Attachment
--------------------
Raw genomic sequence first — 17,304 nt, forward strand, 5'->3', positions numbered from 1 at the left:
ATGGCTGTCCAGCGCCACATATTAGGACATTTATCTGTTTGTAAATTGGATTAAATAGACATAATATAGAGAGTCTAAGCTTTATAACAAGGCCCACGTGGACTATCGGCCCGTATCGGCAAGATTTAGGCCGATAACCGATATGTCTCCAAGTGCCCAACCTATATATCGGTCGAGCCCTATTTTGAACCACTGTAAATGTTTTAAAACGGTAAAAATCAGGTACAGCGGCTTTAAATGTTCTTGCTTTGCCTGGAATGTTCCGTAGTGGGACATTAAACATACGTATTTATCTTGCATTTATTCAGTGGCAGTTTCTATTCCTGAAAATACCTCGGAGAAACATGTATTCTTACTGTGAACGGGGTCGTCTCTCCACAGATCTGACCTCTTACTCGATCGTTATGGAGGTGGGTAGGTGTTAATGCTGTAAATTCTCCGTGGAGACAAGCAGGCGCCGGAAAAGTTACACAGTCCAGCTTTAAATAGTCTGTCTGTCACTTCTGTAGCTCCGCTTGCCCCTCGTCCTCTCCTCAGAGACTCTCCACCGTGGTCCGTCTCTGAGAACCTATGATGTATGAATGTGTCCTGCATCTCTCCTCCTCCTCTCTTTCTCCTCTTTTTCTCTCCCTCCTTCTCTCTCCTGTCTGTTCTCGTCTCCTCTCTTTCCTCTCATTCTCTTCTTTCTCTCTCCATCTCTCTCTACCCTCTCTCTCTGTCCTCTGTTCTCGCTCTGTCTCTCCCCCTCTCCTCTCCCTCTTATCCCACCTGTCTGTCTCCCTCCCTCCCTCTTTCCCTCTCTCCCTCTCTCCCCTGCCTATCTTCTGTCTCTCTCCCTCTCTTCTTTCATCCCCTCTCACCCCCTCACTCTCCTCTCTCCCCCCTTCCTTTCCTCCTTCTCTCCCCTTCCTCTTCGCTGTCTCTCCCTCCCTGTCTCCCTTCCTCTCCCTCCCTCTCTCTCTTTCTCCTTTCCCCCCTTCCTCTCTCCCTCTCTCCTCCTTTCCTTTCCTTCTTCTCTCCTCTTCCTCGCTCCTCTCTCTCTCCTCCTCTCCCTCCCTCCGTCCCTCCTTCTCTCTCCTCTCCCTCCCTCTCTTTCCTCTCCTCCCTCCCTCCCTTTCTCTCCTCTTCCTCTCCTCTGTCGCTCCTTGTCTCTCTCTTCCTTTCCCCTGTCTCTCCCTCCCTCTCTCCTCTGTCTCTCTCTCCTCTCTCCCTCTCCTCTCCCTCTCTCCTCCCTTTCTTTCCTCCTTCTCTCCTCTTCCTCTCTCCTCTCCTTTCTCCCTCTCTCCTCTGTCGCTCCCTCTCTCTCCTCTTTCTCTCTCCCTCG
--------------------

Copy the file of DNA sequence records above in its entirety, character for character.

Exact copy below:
Raw genomic sequence first — 17,304 nt, forward strand, 5'->3', positions numbered from 1 at the left:
ATGGCTGTCCAGCGCCACATATTAGGACATTTATCTGTTTGTAAATTGGATTAAATAGACATAATATAGAGAGTCTAAGCTTTATAACAAGGCCCACGTGGACTATCGGCCCGTATCGGCAAGATTTAGGCCGATAACCGATATGTCTCCAAGTGCCCAACCTATATATCGGTCGAGCCCTATTTTGAACCACTGTAAATGTTTTAAAACGGTAAAAATCAGGTACAGCGGCTTTAAATGTTCTTGCTTTGCCTGGAATGTTCCGTAGTGGGACATTAAACATACGTATTTATCTTGCATTTATTCAGTGGCAGTTTCTATTCCTGAAAATACCTCGGAGAAACATGTATTCTTACTGTGAACGGGGTCGTCTCTCCACAGATCTGACCTCTTACTCGATCGTTATGGAGGTGGGTAGGTGTTAATGCTGTAAATTCTCCGTGGAGACAAGCAGGCGCCGGAAAAGTTACACAGTCCAGCTTTAAATAGTCTGTCTGTCACTTCTGTAGCTCCGCTTGCCCCTCGTCCTCTCCTCAGAGACTCTCCACCGTGGTCCGTCTCTGAGAACCTATGATGTATGAATGTGTCCTGCATCTCTCCTCCTCCTCTCTTTCTCCTCTTTTTCTCTCCCTCCTTCTCTCTCCTGTCTGTTCTCGTCTCCTCTCTTTCCTCTCATTCTCTTCTTTCTCTCTCCATCTCTCTCTACCCTCTCTCTCTGTCCTCTGTTCTCGCTCTGTCTCTCCCCCTCTCCTCTCCCTCTTATCCCACCTGTCTGTCTCCCTCCCTCCCTCTTTCCCTCTCTCCCTCTCTCCCCTGCCTATCTTCTGTCTCTCTCCCTCTCTTCTTTCATCCCCTCTCACCCCCTCACTCTCCTCTCTCCCCCCTTCCTTTCCTCCTTCTCTCCCCTTCCTCTTCGCTGTCTCTCCCTCCCTGTCTCCCTTCCTCTCCCTCCCTCTCTCTCTTTCTCCTTTCCCCCCTTCCTCTCTCCCTCTCTCCTCCTTTCCTTTCCTTCTTCTCTCCTCTTCCTCGCTCCTCTCTCTCTCCTCCTCTCCCTCCCTCCGTCCCTCCTTCTCTCTCCTCTCCCTCCCTCTCTTTCCTCTCCTCCCTCCCTCCCTTTCTCTCCTCTTCCTCTCCTCTGTCGCTCCTTGTCTCTCTCTTCCTTTCCCCTGTCTCTCCCTCCCTCTCTCCTCTGTCTCTCTCTCCTCTCTCCCTCTCCTCTCCCTCTCTCCTCCCTTTCTTTCCTCCTTCTCTCCTCTTCCTCTCTCCTCTCCTTTCTCCCTCTCTCCTCTGTCGCTCCCTCTCTCTCCTCTTTCTCTCTCCCTCG